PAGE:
When the world gets closer.

We help you see farther.

Sign up to our expressly international daily newsletter.

Enjoy unlimited access to quality journalism.

Limited time offer

Get your 30-day free trial!

MING PAO, THE STANDARD (Hong Kong), LIBERTY TIMES (Taiwan), EPOCH TIMES (USA)

Worldcrunch

HONG KONG – Is Hong Kong nostalgic for British colonial times?

Hundreds of people turned up in front of the Liaison Office of the Central People’s Government in Hong Kong earlier this week to mark China’s National Day.

They were waving red-white-and-blue colonial flags, a gesture meant to drum up support for more democracy in China, according to Liberty Times.

Recent protests in Hong Kong have been awash with the UnionFlag, especially the old colonial standard:)#BritishIsBesttwitter.com/GeorgeMorrall/…

— George Morrall (@GeorgeMorrall) October 3, 2012

This new trend has been observed in recent demonstrations, according to the Hong Kong Standard.

Ever since the 1997 handover of Hong Kong sovereignty from the United Kingdom to China, the Civil Human Rights Front NGO has held an annual pro-democracy rally every July 1st. These past years, more and more protesters were carrying British colonial flags.

Colonial Hong Kong flag protest in front of the Liaison Office in Sai Wan. #hk#hkg#chinatwitter.com/Badcanto/statu…

— Badcanto Wordpress (@Badcanto) October 1, 2012

This year has seen more flags than ever, as discontent on the island has soared for a number of reasons: from collusion between business and governmental officials, a growing disparity between the rich and the poor, and human rights and democracy issues.

In recent months, a series of incidents including the mysterious death of Li Wangyang, a Chinese pro-democracy activist and the plan to impose “Chinese patriotic lessons” in Hong Kong’s schools sparked a number of demonstrations.

According to a survey conducted in May by the University of Hong Kong, the resentment towards the Hong Kong government as well as authorities in Beijing has soared to 36% and 32% respectively, the highest since 1997.

Clashes between Mainland Chinese and Hong Kong residents have also aggravated the Hong Kong-China relations. Rich Mainland Chinese flood into Hong Kong to invest in real estate, hiking up property prices to unbelievable heights. Pregnant women from Mainland China cross the border to give birth in Hong Kong’s hospitals, so that their children can obtain the special administration region’s passport. This has contributed to the intensification of resentment against the Chinese.

It’s doubtful that Hong Kong nationals are actually attached to British colonial times. They are just showing their dissatisfaction with Chinese rule. Still, some do explicitly state that they miss the “Good old days.”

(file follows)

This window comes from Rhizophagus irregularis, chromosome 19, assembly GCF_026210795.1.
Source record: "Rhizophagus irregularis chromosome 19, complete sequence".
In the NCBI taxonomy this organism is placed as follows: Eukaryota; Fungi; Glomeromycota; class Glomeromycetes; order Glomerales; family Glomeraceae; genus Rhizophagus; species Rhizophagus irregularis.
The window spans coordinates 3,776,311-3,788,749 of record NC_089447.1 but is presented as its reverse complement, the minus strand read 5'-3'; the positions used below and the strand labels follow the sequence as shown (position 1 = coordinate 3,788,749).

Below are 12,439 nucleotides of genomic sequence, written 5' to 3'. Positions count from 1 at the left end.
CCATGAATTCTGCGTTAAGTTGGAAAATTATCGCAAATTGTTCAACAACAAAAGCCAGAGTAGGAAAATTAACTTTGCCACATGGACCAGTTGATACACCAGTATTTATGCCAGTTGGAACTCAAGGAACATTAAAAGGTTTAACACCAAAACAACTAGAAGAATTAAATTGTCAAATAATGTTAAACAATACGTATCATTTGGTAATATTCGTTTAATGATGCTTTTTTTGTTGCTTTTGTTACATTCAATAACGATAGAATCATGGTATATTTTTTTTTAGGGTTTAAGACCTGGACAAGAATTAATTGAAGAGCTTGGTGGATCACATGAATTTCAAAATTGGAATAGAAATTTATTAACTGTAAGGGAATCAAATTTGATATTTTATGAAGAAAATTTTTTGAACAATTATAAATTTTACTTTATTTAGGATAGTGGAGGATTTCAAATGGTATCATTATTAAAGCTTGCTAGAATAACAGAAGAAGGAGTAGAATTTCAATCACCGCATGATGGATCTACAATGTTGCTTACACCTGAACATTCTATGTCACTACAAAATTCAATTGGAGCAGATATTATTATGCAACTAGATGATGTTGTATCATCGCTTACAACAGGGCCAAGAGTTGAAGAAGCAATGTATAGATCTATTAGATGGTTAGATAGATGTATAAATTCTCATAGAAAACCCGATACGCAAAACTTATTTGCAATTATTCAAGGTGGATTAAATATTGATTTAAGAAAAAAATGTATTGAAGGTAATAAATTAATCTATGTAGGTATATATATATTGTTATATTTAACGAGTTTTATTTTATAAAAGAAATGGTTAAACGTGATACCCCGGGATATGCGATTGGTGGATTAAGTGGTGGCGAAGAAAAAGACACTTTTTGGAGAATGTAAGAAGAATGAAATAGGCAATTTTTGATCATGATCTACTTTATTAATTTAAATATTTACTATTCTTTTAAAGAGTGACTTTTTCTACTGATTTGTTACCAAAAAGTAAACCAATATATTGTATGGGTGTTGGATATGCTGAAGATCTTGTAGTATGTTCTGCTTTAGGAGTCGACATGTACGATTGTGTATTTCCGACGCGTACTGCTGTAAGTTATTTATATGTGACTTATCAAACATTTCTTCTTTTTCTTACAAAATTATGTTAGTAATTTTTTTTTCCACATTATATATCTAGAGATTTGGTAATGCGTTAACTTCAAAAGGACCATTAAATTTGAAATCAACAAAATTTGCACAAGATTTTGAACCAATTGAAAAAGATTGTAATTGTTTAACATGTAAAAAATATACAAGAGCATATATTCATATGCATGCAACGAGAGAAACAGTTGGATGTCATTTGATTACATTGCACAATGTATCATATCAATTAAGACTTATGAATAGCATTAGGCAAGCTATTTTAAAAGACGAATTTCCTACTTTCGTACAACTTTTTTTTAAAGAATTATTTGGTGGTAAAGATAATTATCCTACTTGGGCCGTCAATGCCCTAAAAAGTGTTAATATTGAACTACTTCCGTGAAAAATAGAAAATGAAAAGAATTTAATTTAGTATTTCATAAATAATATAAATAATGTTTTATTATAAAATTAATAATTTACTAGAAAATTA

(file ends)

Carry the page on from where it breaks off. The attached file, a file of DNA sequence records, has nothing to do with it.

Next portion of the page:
Fifteen years after the handover of Hong Kong to China, says the Epoch Times, a US-based Chinese media, “If we lived a happier, freer and more dignified life today than before, would there be so many people cherishing the memory of British rule?!”

You've reached your limit of free articles.

To read the full story, start your free trial today.

Get unlimited access. Cancel anytime.

Exclusive coverage from the world's top sources, in English for the first time.

Insights from the widest range of perspectives, languages and countries.

Coronavirus

Chinese Students' "Absurd" Protest Against COVID Lockdowns: Public Crawling

While street demonstrations have spread in China to protest the strict Zero-COVID regulations, some Chinese university students have taken up public acts of crawling to show what extended harsh lockdowns are doing to their mental state.

​Screenshot of a video showing Chinese students crawling on a soccer pitch

Screenshot of a video showing Chinese students crawling

Shuyue Chen

Since last Friday, the world has watched a wave of street protests have taken place across China as frustration against extended lockdowns reached a boiling point. But even before protesters took to the streets, Chinese university students had begun a public demonstration that challenges and shames the state's zero-COVID rules in a different way: public displays of crawling, as a kind of absurdist expression of their repressed anger under three years of strict pandemic control.

Xin’s heart was beating fast as her knees reached the ground. It was her first time joining the strange scene at the university sports field, so she put on her hat and face mask to cover her identity.

Kneeling down, with her forearms supporting her body from the ground, Xin started crawling with three other girls as a group, within a larger demonstration of other small groups. As they crawled on, she felt the sense of fear and embarrassment start to disappear. It was replaced by a liberating sense of joy, which had been absent in her life as a university student in lockdown for so long.

Yes, crawling in public has become a popular activity among Chinese university students recently. There have been posters and videos of "volunteer crawling" across universities in China. At first, it was for the sake of "fun." Xin, like many who participated, thought it was a "cult-like ritual" in the beginning, but she changed her mind. "You don't care about anything when crawling, not thinking about the reason why, what the consequences are. You just enjoy it."

The reality out there for Chinese university students has been grim. For Xin, her university started daily COVID-19 testing in November, and deliveries, including food, are banned. Apart from the school gate, all exits have been padlock sealed.

Keep reading...Show less

You've reached your limit of free articles.

To read the full story, start your free trial today.

Get unlimited access. Cancel anytime.

Exclusive coverage from the world's top sources, in English for the first time.

Insights from the widest range of perspectives, languages and countries.

The latest